In the Know Us category, the responses were as follows:
  1. Map offerings to our menu       18 mentions
  2. Read your customer                    3 mentions
  3. Track order history/trends           2 mentions
  4. No junk wine                              1 mentions
In this category the Sommeliers are asking that the salesperson demonstrate knowledge of the account, its business, and the Somm sitting across the table from them.  One respondent said that if she were to become a salesperson tomorrow, she would go to every one of her customers and take their menus and use them as guides for product presentation.  Further, do not bring a $10 bottle of wine if the establishment projects an exclusive image and do not bring a wine that the customer will encounter in a nearby supermarket.

In the Know your product category, the responses were as follows:
  1. Speak confidently about the wines that you are selling    14 mentions
  2. Communicate the story behind the wine                            6 mentions
  3. No scores or reviews                                                         4 mentions
  4. Do not wear fragrances                                                     1 mention
  5. Wines at proper temperature                                              1 mention
A consistent refrain was that a Somm on the floor is expected to know his/her wines and they expect a salesperson to be similarly equipped.  The salesperson should know whether the wine is a blend or not, the varieties in the blend, the region, and, especially, the story behind the wine.  The story is especially beneficial in aiding the Somm in his/her sell cycle with the end user.  A salesperson who knows the wine does not have to stoop to citing scores and expert reviews, a practice looked upon with disdain by the discussion participants.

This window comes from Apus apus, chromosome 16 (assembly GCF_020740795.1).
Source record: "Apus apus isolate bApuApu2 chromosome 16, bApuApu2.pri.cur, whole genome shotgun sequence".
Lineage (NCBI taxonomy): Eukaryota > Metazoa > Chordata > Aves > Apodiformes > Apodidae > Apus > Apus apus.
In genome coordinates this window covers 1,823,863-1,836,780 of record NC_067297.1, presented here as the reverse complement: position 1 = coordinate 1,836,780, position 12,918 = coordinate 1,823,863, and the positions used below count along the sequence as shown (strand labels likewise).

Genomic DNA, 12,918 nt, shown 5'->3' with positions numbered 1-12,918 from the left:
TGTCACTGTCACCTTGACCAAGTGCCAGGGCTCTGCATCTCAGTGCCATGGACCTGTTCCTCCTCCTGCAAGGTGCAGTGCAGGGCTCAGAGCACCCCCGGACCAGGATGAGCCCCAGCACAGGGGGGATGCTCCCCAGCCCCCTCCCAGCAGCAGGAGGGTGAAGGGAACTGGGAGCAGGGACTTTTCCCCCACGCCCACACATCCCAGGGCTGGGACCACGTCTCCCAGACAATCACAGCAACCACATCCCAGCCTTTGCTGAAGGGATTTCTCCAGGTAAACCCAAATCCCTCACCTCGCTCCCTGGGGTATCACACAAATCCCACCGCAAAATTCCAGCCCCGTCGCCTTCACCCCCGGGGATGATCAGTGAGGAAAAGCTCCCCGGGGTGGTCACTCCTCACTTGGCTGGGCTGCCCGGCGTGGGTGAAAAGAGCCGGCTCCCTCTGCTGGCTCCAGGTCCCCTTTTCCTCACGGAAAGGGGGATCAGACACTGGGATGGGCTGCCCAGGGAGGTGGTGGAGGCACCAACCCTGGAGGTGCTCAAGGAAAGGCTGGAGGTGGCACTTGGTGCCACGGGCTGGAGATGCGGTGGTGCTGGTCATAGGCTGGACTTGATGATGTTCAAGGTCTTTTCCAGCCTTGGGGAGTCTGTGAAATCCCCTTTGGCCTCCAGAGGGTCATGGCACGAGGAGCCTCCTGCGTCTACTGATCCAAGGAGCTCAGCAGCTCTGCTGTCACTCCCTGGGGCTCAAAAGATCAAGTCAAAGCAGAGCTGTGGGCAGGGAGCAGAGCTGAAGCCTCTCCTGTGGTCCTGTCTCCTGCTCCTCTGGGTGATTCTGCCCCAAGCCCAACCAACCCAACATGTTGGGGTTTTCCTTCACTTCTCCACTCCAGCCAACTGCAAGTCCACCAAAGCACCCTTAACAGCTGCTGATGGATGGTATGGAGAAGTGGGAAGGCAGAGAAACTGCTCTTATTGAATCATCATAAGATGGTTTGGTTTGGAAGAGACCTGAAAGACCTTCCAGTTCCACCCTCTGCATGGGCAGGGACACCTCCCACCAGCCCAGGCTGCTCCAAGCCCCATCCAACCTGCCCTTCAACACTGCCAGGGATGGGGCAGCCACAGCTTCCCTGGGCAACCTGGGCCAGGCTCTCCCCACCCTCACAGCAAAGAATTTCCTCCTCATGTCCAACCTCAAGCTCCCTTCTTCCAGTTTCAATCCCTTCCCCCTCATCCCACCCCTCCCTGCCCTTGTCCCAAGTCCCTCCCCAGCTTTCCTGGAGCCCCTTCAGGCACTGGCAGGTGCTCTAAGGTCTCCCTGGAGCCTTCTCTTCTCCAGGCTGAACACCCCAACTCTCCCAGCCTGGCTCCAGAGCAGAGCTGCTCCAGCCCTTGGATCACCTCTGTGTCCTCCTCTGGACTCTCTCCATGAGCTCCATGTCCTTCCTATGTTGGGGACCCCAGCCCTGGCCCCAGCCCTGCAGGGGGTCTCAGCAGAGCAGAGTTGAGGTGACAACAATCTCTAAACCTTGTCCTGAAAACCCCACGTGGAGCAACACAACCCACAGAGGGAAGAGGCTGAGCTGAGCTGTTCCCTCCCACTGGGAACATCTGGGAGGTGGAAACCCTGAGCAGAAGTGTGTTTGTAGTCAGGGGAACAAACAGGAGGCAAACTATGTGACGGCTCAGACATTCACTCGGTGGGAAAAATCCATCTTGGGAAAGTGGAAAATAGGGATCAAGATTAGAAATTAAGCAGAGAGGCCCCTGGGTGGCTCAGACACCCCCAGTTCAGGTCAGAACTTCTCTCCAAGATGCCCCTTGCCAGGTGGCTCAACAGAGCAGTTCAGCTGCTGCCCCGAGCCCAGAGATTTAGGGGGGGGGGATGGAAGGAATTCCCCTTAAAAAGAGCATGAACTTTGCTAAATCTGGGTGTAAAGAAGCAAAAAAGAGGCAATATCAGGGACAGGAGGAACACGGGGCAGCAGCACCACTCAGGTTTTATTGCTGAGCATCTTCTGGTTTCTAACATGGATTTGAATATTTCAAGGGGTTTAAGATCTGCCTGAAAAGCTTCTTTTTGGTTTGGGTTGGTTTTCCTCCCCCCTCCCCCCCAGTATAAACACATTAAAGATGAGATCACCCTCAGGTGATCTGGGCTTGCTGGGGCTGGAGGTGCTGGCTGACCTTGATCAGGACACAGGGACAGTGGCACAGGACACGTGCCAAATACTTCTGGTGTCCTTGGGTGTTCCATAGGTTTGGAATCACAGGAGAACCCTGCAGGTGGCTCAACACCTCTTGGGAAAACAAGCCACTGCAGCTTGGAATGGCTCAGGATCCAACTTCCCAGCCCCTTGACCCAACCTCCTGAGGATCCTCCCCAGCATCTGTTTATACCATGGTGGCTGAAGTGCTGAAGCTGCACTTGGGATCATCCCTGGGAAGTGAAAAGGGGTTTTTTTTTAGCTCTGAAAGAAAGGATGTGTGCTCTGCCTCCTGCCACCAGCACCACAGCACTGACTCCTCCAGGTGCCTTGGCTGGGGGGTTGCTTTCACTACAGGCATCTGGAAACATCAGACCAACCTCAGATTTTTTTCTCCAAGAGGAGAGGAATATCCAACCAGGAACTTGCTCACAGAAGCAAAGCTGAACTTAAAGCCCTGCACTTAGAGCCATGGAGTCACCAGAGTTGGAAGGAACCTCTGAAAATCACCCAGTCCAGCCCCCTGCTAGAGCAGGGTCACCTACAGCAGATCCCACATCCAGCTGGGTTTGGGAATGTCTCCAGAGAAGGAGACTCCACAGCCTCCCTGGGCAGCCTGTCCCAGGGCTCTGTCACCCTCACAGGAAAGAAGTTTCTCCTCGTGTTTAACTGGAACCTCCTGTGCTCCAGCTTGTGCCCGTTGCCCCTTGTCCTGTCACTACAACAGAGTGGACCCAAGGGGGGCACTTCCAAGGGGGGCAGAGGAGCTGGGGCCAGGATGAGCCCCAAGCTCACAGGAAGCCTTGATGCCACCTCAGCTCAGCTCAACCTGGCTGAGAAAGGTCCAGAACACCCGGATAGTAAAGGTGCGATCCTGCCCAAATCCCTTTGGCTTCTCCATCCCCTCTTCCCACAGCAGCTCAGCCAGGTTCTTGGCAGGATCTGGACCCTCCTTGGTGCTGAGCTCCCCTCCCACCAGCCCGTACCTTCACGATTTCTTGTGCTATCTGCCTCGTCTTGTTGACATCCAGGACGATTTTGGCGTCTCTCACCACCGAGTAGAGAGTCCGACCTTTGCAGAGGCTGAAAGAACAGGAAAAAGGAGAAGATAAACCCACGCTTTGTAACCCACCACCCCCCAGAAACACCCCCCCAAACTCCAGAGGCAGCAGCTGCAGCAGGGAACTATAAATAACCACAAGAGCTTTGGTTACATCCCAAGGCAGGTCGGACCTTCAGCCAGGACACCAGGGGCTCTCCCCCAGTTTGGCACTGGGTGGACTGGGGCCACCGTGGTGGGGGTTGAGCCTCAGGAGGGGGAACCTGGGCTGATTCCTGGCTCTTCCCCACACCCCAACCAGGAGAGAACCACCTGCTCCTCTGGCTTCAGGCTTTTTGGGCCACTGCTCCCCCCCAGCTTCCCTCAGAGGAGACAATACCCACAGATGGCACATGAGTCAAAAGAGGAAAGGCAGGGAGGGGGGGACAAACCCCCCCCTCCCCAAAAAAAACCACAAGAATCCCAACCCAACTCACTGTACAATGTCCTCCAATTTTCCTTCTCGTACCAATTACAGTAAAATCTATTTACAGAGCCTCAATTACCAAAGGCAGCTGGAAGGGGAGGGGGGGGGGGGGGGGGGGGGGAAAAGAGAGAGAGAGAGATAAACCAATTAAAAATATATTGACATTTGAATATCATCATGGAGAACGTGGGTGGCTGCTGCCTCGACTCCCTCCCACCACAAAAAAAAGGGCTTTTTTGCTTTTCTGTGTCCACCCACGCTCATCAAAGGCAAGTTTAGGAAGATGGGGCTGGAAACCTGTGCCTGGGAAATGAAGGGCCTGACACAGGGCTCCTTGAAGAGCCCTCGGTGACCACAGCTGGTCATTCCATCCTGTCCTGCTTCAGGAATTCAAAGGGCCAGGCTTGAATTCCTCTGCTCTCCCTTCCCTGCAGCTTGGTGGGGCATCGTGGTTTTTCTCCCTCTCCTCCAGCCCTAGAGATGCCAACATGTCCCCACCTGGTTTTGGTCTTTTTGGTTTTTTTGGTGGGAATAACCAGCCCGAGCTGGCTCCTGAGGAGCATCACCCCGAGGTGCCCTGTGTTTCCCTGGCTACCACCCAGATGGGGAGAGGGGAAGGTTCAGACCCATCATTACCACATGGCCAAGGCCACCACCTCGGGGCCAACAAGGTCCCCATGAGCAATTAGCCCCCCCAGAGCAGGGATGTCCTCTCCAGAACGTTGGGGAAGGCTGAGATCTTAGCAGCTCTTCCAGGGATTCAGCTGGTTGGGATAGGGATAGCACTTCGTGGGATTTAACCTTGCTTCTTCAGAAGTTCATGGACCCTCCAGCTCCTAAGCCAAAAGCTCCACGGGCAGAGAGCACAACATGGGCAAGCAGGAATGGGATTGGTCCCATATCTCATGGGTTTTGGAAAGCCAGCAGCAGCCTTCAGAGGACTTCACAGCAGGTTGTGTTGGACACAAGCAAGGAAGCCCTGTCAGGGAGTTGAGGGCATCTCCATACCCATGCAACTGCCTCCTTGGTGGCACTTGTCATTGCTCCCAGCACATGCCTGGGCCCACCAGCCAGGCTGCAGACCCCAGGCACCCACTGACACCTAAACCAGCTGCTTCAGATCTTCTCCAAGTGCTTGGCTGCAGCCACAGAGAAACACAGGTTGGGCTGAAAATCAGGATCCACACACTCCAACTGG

In the Good business practice category, the responses were as follows:
  1. Show up on time for appointments          14 mentions
  2. Make an appointment                                6 mentions
  3. Service                                                       3 mentions
  4. Proper attire                                                2 mentions
  5. In and Out                                                  2 mentions